i.m. klif shared the classic Rutt Etra video synthesizer re-imagined for Kinect: “Couple a days ago I started working on a MaxMSP+Jitter patch that allowed me to create a classic Rutt Etra vector rescanned video on analog oscilloscope using only laptop and a multichannel soundcard. Soon, I realised how perfect it would be to add Kinect to it. Few hours later I got what you see here. This is only a brief demontration of the basic functionality. Kinect is used as a hand held camera operated by adorable Miss Adriatica. At 1:00 I’m picking up a MIDI controller to modulate some parameters.” (read more)


HaloCostumeSword

Adafruit Forum member JoshuaKane shared: “I have always been a fan of fantasy, sci-fi and comics. A few months ago I started working on an Orbital Drop Shock Trooper (ODST) costume and weapon. I wanted to make the sword something that would literally make folks stop in their tracks and take notice at a convention. For this I turned to the Arduino Microprocessor and some of the accessories developed at Adafruit. The full idea is to give the impression of a pulsing energy sword. The perfect item to light this sword are the NeoPixel strips (60 LEDs per meter). The complete package is a sword that would light up when you turned it on, and play a sound indicating that it was switched on.…think Star Wars light saber. Once lit the NeoPixels would pulse from blue to purple to red, and back to blue. What weapon would be complete without sounds? To give the sword a more realistic look and sound we used the ADXL345 to be able to detect motion, this would trigger a sound event via the VS1053 breakout….” (read more)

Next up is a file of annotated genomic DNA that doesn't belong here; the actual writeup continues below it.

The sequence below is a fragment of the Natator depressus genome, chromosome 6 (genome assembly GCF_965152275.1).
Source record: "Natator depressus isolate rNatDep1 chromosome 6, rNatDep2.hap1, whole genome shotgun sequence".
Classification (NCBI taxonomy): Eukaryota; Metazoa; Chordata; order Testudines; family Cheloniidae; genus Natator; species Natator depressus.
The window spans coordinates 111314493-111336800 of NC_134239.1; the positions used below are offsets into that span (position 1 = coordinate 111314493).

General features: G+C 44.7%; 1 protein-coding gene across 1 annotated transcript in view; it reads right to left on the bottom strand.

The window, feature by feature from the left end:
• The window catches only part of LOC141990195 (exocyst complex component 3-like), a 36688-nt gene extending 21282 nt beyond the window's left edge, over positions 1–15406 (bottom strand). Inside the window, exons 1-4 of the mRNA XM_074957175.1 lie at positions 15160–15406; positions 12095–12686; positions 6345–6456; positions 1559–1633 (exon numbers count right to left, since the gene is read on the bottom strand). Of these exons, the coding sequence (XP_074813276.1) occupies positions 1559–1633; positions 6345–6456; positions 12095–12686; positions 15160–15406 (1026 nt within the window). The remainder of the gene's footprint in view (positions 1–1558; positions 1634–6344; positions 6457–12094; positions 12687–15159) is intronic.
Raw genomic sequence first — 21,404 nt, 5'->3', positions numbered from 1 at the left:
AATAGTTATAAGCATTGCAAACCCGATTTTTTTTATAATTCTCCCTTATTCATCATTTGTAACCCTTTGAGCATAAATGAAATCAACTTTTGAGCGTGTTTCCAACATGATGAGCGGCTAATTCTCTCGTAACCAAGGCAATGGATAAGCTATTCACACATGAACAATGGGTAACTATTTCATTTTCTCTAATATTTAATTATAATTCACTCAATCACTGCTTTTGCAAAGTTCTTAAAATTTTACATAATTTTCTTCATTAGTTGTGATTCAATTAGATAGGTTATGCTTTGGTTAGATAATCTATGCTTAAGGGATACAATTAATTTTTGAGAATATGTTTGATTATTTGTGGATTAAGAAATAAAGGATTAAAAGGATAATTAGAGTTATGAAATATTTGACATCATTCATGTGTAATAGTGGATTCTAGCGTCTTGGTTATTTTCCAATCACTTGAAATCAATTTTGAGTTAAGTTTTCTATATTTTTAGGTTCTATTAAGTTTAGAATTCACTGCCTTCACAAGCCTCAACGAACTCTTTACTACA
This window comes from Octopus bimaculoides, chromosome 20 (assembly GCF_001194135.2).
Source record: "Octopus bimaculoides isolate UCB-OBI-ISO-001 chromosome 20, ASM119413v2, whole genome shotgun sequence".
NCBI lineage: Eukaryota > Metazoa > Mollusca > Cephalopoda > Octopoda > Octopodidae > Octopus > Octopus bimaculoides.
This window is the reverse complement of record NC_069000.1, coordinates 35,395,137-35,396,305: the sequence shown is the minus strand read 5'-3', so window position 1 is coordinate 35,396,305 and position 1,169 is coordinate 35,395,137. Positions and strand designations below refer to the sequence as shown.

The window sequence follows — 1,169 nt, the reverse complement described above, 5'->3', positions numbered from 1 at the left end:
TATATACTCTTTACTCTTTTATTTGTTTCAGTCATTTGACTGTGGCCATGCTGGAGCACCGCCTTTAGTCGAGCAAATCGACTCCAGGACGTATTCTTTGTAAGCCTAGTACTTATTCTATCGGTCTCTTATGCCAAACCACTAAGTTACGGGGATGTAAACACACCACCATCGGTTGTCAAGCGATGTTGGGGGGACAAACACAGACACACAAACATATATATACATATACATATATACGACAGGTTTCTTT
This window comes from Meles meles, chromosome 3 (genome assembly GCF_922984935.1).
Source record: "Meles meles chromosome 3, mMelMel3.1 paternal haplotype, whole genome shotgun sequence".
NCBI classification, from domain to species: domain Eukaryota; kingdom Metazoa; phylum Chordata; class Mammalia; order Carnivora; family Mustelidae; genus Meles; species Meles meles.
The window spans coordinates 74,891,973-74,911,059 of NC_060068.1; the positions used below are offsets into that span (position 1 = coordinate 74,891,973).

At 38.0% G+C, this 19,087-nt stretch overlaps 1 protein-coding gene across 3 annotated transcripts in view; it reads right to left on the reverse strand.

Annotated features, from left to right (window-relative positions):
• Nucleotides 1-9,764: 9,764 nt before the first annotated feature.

RPiBoomBox

Eok Gnah shared “lautsprecherle, a RPi powered boombox”! (read more)


AndyWordClock

Andy from Adafruit shared:
“I built this word clock using parts from Adafruit. …I was inspired by Doug Jackson’s Wordclock, who in turn seems to have been inspired by German design firm Biegert & Funk’s Qlocktwo. There are a couple of different ways of creating the faceplate. Doug’s Wordclock uses a cut vinyl sticker, while Cello62 and Scottbez1 both use a stack of printed acetate sheets. I used the laser cutter here at Adafruit to create a black acrylic faceplate, which required creating the design with a vector graphics editor….” (read more)


ElectricImpSolar

Michael Nilsson and Marcus Olsson of slickstreamer shared a “Electric Imp Solar Powered Temperature Logger” project: “The first hack I did with the imp was a solar powered temperature logger using a TMP36 sensor and send the data to ThingSpeak” (read more)


The folks at Manifold shared: “A PIR (passive infra-red) sensor detects when a bird lands at the table to feed, and triggers the camera. Photographs are then uploaded to Twitter. PIR’s a great choice here because it only responds to warm-body heat; if a leaf blows in front of the assembly, nothing will trigger, but if a toasty-warm little bird stops by for some seed, the sensor will detect it, and set off the camera.”
(read more)